Study Suggests Digestive Symptoms May Be Associated with COVID-19


A recent study from China found that diarrhea was a prominent symptom among up to half of patients with COVID-19 during the outbreak in Wuhan.


A recent study from China found that diarrhea was a prominent symptom among up to half of patients with COVID-19 during the outbreak in Wuhan.

The study, which was published in The American Journal of Gastroenterology, was conducted by researchers from the Wuhan Medical Treatment Expert Group for COVID-19.1

Although patients with COVID-19 most commonly present with respiratory symptoms, approximately half of patients in the Wuhan outbreak presented with digestive symptoms as their chief complaint, according to the findings.

Patients involved in the study presented to 3 hospitals from January 18 to February 28, 2020. All patients were confirmed by real-time RT-PCR and were analyzed for clinical characteristics, laboratory data, and treatment. Data were followed up until March 5, 2020.

Overall, data from 204 patients were analyzed for the current study. The average age was 54.9 years old. In total, 48.5% presented to the hospital with digestive symptoms as their chief complaint.

The study also showed that those with digestive symptoms had a significantly longer time from onset to admission than patients without digestive symptoms (9 days versus 7.3 days, respectively).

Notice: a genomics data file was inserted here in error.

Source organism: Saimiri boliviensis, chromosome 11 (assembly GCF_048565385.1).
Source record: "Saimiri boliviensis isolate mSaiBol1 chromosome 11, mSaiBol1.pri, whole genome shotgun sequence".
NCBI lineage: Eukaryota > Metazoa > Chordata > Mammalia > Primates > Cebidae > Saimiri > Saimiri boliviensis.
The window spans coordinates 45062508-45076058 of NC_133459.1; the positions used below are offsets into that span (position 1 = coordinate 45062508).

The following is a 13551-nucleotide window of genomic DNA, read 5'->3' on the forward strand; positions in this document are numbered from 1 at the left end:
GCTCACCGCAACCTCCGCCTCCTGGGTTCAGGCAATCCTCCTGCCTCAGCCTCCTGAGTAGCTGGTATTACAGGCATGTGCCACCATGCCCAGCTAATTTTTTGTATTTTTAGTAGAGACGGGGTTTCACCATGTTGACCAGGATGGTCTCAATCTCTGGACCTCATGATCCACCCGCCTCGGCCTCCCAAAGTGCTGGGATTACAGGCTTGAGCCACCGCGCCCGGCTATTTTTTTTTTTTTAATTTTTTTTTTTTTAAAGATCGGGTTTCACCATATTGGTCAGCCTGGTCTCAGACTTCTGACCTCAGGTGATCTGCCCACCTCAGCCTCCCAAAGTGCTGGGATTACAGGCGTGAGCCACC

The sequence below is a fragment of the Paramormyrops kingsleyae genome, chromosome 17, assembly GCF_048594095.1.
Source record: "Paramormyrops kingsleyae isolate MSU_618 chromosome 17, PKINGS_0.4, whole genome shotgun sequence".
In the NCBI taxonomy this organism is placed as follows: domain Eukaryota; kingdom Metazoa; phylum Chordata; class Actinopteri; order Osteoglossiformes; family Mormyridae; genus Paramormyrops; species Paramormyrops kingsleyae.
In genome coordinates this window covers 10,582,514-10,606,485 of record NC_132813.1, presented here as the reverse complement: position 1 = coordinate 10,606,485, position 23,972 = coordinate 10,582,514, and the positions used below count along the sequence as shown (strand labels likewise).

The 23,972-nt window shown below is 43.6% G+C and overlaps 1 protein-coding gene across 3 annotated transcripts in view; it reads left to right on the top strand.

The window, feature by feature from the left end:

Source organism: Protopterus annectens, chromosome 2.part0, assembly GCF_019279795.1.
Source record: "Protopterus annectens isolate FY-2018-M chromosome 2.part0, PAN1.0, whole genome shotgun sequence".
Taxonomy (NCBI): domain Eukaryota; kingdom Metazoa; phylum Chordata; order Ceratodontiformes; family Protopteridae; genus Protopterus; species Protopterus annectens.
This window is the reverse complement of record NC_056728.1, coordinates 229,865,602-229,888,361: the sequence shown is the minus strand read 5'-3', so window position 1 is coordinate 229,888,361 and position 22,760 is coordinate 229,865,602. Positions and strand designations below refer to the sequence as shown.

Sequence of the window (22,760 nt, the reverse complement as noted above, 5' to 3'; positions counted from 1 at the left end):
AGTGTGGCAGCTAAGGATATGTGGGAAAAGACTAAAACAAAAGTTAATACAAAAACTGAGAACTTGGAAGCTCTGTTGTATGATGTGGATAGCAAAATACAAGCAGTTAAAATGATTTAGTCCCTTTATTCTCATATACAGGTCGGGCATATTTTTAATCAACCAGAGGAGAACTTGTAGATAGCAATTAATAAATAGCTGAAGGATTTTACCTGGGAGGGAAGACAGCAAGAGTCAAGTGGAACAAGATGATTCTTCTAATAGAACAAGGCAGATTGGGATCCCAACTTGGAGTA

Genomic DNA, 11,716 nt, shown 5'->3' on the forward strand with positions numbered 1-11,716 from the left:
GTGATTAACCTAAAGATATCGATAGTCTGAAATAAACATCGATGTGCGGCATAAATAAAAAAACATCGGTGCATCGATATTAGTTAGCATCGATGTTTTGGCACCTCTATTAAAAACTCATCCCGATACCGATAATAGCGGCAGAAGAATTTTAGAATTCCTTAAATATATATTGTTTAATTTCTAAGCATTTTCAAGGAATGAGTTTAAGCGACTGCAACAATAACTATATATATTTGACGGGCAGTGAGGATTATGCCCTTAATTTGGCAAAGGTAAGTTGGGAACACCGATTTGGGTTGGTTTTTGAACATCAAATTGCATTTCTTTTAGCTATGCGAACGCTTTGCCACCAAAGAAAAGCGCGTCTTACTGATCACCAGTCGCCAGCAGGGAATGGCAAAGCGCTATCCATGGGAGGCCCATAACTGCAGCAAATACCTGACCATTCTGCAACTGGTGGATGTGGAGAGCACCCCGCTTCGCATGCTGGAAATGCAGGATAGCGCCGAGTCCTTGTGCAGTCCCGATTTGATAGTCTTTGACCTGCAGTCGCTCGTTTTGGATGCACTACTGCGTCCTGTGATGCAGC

“Clinicians should recognize that digestive symptoms, such as diarrhea, may be a presenting feature of COVID-19, and that the index of suspicion may need to be raised earlier in at-risk patients presenting with digestive symptoms rather than waiting for respiratory symptoms to emerge.” the researchers wrote in the study.1

Patients who experienced digestive symptoms had a variety of manifestations, including anorexia (83.8%), diarrhea (29.3%), vomiting (.08%), and abdominal pain (0.4%). As the severity of the disease increased, digestive symptoms became more pronounced. Seven patients from the study with COVID-19 presented with digestive symptoms, but no respiratory symptoms.

Additionally, patients without digestive symptoms were more likely to be cured and discharged than patients with digestive symptoms (60% versus 34.3%), according to the data. Overall, laboratory data demonstrated no significant liver injury, although other studies have indicated signs of liver involvement. The researchers noted that more research is needed to understand the effect of COVID-19 on liver function.

“In this study, COVID-19 patients with digestive symptoms have a worse clinical outcome and higher risk of mortality compared to those without digestive symptoms, emphasizing the importance of including symptoms like diarrhea to suspect COVID-19 early in the disease course before respiratory symptoms develop,” Brennan MR Spiegel, MD, MSHS, FACG, co-editor-in-chief of The American Journal of Gastroenterology, said in a press release about the study.2 “This may lead to earlier diagnosis of COVID-19, which can lead to earlier treatment and more expeditious quarantine to minimize transmission from people who otherwise remain undiagnosed.”


1. Pan L, Mu M, Gang Ren H, et al. Clinical characteristics of COVID-19 patients with digestive symptoms in Hubei, China: a descriptive, cross-sectional, multicenter study. 2020.

2. Study from The American Journal of Gastroenterology Reveals Diarrhea is a Prominent Symptom of COVID-19 [news release]. American College of Gastroenterology’s website. Accessed March 18, 2020.

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